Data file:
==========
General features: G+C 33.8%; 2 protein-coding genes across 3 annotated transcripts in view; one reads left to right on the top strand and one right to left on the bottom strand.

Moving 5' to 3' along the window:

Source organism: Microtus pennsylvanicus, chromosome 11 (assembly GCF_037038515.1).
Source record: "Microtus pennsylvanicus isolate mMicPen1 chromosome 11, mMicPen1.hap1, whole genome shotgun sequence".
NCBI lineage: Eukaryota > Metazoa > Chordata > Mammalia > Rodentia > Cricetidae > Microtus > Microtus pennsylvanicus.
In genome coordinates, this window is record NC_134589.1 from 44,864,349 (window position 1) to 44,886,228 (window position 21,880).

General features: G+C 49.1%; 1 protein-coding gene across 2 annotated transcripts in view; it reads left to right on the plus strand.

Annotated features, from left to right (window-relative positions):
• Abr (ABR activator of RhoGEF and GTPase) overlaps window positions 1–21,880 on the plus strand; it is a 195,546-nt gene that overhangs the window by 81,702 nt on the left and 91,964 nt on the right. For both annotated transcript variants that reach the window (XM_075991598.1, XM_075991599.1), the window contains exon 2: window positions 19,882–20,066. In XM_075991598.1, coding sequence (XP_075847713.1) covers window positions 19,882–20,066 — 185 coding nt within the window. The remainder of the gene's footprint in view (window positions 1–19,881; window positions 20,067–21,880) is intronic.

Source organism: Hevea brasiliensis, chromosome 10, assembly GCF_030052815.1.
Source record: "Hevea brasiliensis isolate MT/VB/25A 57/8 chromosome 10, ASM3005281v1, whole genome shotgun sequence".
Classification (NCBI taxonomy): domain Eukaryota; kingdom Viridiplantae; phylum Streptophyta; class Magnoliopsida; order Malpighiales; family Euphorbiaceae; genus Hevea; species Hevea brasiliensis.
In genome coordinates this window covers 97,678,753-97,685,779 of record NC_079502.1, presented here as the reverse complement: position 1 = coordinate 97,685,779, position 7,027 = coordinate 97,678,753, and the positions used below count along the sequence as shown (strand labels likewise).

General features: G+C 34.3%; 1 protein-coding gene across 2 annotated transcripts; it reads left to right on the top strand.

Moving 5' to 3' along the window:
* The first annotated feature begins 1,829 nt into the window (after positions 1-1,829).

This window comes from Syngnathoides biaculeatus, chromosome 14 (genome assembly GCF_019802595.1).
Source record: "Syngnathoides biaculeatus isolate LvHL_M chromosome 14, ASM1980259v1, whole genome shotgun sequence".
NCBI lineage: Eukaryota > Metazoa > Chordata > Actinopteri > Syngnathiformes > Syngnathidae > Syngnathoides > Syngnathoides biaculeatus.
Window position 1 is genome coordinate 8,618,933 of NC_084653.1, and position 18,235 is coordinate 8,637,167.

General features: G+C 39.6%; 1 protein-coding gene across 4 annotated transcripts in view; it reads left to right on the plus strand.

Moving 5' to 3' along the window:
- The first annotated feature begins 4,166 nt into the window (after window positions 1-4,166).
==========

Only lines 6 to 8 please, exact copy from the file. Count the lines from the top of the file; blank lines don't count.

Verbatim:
In genome coordinates, this window is record NC_134589.1 from 44,864,349 (window position 1) to 44,886,228 (window position 21,880).

General features: G+C 49.1%; 1 protein-coding gene across 2 annotated transcripts in view; it reads left to right on the plus strand.

Annotated features, from left to right (window-relative positions):